Women's Health

Women go through many cycles of life centered around the pelvis, including menstruation, pregnancy/child birth and menopause. Therefore, it is no surprise that they are more predisposed to pelvic dysfunction. Specialised physiotherapy is becoming more established in the literature as a first-line of defense against incontinence and pelvic pain. 

 

Pelvic Floor Dysfunction can be caused by:

  • Low Tone in the pelvic floor muscles i.e. hypotonicity which can contribute to stress incontinence and pelvic organ prolapse

  • High tone in he pelvic floor muscles i.e. hypertonicity which can contribute to urgency, urge incontinence, interstitial cystitis, dyspareunia, vaginismus, chronic pelvic pain, vulvodynia, pudendal neuralgia.

Kegels, or pelvic floor contractions, are not always indicated for pelvic floor dysfunction and can often do more harm than good. In many cases kegels are taught via a pamphlet and are not performed correctly. Pelvic floor muscles must be assessed via a vaginal and/or rectal exam in order to determine the type of dysfunction occurring. Only then can the appropriate treatment plan be designed.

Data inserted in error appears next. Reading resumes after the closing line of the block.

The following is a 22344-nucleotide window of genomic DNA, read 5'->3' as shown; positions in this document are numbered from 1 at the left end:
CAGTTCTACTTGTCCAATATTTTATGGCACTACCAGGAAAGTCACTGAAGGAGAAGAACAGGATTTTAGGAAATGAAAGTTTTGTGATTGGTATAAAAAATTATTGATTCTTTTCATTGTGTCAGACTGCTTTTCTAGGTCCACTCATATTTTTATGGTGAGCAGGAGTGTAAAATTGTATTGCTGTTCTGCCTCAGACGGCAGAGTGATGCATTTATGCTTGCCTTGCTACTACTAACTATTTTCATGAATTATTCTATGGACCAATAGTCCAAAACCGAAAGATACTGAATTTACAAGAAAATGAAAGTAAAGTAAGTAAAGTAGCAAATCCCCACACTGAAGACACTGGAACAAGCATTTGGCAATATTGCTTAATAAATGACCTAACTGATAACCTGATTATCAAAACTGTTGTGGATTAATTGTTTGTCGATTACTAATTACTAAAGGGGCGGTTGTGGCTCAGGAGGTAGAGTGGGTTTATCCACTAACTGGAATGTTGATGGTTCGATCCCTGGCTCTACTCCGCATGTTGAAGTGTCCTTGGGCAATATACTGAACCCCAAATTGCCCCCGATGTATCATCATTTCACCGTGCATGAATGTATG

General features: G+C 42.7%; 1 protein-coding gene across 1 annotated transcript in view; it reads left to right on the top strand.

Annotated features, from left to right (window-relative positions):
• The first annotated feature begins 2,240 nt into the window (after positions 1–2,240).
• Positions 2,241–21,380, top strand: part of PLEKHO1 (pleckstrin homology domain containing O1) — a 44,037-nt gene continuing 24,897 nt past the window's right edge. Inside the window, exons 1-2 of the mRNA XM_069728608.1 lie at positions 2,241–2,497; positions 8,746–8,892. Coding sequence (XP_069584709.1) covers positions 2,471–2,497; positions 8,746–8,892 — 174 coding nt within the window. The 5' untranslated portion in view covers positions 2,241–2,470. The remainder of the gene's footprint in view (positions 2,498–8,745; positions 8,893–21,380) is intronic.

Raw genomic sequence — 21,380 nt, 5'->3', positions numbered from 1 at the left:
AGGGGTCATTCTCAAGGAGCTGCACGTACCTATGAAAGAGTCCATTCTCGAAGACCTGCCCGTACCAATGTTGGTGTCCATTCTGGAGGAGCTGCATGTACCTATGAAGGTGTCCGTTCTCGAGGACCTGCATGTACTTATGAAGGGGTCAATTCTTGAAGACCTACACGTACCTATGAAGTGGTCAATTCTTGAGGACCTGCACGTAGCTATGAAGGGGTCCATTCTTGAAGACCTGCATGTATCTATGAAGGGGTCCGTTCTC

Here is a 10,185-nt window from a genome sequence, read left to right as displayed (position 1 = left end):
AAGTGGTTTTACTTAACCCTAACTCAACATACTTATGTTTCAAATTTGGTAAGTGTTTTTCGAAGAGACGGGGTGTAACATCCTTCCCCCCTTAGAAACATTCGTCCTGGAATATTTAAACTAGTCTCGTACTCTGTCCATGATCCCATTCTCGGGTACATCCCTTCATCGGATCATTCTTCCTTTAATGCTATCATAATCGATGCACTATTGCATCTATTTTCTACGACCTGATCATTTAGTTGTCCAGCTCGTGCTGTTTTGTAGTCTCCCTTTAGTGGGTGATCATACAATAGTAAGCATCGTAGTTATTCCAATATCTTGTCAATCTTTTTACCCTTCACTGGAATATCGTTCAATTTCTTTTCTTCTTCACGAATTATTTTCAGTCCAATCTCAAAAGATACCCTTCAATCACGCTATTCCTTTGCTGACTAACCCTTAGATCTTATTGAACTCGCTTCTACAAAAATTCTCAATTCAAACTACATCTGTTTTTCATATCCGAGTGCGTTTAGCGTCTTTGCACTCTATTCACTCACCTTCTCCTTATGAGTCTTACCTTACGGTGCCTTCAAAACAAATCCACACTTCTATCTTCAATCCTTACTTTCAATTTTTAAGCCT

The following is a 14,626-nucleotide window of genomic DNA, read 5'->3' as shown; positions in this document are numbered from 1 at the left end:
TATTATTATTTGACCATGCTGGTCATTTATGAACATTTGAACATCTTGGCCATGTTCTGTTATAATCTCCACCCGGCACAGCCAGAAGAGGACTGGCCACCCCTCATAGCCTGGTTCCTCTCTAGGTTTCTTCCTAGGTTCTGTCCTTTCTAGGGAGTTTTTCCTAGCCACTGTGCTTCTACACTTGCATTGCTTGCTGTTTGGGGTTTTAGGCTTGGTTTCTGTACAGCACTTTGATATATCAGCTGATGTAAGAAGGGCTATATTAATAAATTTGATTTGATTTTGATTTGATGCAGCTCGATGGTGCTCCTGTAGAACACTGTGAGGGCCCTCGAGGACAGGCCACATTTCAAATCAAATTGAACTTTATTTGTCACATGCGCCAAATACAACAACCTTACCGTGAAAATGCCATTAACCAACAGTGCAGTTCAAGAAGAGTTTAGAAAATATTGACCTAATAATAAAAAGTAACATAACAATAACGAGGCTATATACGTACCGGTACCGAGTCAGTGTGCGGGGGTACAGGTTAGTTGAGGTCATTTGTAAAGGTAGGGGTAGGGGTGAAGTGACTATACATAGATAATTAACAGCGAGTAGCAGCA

List of Conditions Treated/Managed in Clinic

  • Fecal Incontinence (including post episiotomy/injury to anal sphincter)

  • Clitoral Phimosis

  • Diastasis Recti

  • Dysmenorrhoea (Primary)

  • Dyspareunia

  • Endometriosis

  • Interstitial Cystitis/Bladder Pain Syndrome

  • Irritable Bowel Syndrome

  • Pelvic Congestion Syndrome

  • Pelvic Floor Dysfunction (including post surgical)

  • Pelvic Girdle Pain (including Coccydynia,  Sacroiliac Joint and Pubic Symphysis pain)

  • Pelvic Organ Prolapse

  • Post Partum Perineal Pain

  • Pudendal Neuralgia

  • Scar Management Post C-Section/ Episiotomy/Abdominal Surgery

  • Urinary Incontinence

  • Vaginismus

  • Vestibulodynia

  • Vulvodynia